No time to relax? You're not alone

A view of the Susquehanna River from a kayak on Friday afternoon. The river offers opportunities for fun, whether on the water or camping alongside it.

The warming summer with slight rain has made ideal conditions for kayaking the Susquehanna.

This late spring and early summer time is the ultimate opportunity for the beginner kayaker to explore the West Branch of the Susquehanna, specifically paddling between Montgomery and Lewisburg (this includes Watsontown and Milton docking locations).  

Because of the limited snow, insufficient rain and consistent fracking to the north and west, the Susquehanna River level is at a very low depth of 1.69 feet at Lewisburg (down from 2.11 feet from June 18, according to the National Weather Service) and 1.17 feet at West Milton (down from 1.5 feet).

Aside from the blatant damage to the marine life due to the lack of oxygen in the water and invasive overgrowth of underwater algae, the shallowness of the river should reinforce a few positive things for those hesitant to get into a kayak.  

Firstly, and most obviously, the likelihood of drowning is decreased tremendously. The kayaker, with his proven life vest and whistle, should be prepared for the worst. But if the worst is 1-foot deep, then the best advice would be to stand.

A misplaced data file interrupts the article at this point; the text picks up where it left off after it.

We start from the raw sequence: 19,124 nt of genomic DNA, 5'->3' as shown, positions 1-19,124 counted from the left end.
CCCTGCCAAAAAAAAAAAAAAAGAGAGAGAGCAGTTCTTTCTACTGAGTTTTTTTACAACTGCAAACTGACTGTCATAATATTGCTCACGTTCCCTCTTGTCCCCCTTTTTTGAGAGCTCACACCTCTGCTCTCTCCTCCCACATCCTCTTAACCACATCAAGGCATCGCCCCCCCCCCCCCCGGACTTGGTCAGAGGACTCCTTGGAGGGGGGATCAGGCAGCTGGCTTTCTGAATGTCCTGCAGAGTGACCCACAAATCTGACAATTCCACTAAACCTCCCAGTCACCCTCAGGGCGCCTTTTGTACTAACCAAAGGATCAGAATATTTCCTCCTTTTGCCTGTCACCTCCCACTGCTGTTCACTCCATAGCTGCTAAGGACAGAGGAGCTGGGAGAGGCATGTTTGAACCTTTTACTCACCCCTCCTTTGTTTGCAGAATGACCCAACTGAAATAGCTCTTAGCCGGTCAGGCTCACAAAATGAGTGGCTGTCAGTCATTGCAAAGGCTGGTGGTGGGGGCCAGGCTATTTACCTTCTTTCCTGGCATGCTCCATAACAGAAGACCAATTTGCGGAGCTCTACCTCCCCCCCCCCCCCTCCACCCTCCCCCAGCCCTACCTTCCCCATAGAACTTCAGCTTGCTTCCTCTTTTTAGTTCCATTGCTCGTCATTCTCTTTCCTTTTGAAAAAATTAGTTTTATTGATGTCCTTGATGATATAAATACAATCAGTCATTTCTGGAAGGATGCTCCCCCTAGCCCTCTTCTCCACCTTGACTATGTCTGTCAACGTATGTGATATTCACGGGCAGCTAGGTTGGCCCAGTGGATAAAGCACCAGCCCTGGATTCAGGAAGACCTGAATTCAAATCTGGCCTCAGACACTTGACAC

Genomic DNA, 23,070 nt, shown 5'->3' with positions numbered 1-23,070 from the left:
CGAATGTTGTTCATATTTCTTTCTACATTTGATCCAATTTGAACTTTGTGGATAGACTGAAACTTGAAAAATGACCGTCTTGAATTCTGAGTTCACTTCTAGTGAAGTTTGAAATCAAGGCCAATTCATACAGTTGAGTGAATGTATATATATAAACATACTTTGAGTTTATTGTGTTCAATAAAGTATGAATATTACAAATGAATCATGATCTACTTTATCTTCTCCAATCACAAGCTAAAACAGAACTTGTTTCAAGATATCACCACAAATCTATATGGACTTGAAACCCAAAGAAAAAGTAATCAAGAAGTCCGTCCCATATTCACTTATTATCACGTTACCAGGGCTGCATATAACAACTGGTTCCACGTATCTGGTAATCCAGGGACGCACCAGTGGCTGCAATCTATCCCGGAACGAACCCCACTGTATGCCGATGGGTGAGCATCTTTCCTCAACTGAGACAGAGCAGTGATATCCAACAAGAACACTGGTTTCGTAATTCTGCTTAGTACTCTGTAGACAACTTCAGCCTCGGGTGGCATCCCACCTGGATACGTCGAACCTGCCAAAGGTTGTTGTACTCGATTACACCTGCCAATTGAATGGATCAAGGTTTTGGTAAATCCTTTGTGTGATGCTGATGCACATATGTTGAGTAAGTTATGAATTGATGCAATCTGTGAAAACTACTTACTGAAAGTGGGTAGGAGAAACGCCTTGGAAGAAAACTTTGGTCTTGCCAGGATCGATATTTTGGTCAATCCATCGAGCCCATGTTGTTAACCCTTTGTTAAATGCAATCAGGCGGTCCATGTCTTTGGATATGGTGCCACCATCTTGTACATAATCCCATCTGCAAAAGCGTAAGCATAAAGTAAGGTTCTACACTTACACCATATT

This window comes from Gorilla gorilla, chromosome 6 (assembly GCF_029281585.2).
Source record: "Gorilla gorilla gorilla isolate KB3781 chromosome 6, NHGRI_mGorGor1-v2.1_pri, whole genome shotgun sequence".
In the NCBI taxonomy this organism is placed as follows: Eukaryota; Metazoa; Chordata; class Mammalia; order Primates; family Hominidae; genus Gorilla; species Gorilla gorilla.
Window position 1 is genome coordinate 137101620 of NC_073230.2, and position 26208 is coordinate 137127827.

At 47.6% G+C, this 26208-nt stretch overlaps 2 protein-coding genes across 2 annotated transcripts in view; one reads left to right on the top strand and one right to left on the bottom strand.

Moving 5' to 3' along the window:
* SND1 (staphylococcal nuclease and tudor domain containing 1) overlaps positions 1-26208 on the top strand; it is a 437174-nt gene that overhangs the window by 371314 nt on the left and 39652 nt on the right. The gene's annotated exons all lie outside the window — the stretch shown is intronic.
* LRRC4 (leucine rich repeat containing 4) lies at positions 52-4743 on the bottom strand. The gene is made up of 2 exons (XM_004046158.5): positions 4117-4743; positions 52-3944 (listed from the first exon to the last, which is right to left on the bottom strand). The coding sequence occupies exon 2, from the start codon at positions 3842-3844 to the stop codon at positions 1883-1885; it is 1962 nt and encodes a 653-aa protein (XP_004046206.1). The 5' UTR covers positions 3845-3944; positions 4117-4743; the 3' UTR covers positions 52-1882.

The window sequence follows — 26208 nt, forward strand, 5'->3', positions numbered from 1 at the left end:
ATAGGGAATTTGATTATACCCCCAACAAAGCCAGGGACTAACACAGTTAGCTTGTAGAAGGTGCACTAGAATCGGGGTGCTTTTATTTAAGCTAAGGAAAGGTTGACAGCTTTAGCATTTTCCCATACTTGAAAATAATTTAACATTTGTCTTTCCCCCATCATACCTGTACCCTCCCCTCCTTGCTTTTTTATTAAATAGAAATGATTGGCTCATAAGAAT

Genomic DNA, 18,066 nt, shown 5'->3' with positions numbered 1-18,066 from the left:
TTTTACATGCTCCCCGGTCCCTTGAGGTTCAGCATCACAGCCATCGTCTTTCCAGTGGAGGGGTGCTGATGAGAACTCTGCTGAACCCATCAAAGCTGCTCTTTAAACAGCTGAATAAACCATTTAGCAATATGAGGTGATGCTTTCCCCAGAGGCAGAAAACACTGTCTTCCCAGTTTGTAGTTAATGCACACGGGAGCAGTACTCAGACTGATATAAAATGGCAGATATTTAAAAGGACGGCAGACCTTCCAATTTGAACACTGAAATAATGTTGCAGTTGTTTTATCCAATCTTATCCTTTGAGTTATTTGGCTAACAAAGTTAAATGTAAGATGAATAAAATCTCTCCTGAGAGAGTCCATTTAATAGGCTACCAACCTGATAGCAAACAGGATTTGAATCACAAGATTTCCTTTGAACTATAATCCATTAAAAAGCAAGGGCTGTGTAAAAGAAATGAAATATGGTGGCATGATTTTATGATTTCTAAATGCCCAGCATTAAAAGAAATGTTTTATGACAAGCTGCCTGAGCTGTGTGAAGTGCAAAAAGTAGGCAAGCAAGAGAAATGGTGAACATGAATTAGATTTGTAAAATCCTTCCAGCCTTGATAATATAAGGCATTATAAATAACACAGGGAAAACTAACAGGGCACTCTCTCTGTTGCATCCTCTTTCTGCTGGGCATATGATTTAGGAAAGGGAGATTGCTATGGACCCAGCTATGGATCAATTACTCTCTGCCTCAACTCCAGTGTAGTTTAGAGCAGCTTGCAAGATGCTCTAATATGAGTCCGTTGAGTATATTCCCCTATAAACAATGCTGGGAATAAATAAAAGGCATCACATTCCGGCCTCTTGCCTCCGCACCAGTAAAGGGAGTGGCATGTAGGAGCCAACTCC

Although there are still spots of more considerable depth (such as beneath a bridge), a paddler can easily avoid them by staying close to shore.

Still while drowning in any amount of water is a possibility, the comfort of a clear and close bottom is sure to reinforce safety. Just be sure to avoid tree branches hanging overhead and debris in the water. An important rule: don’t ever grab onto anything — which is a guaranteed way to flip — no matter how deep the water.

A second advantage to the shallow water, much more psychologically, is the omission of the fear of the unknown.

It’s a common occurrence to be weary of what you can’t see, but the west branch of the Susquehanna river between Montgomery and Lewisburg offers a treasure hunt for objects hiding at the rocky bottom. The entire voyage provides an adjunct with the tans and hinted shades of yellow and orange oval rocks that permeate the sandy covered floor, and the curious fish who dare investigate a large floating object.

Unfortunately, the ability to see so much of the underwater world will likely make you very aware of the pollution and under water algae problems that are devastating the river. Perhaps it also encourages you to advocate for proper regulations for industrial commodities such as fracking and industrial waste disposal. Arguably, the pollution not only affects marine life but it also poses a detriment to the complete safety of the kayaker; the best advice is to not get out of the boat and thereby avoid such flotsam materials. Again, don’t grab anything outside of the boat while kayaking. 

The pollution and water levels of the Susquehanna are a serious problem that invade the fabric of the beauty of central Pennsylvania and the continuity of naturally dependent life. They should not, however, discourage anyone from paddling the river.

In fact, between the water level and the growth of pollution, you might not want to wait until August to kayak. Who knows what will be left. 

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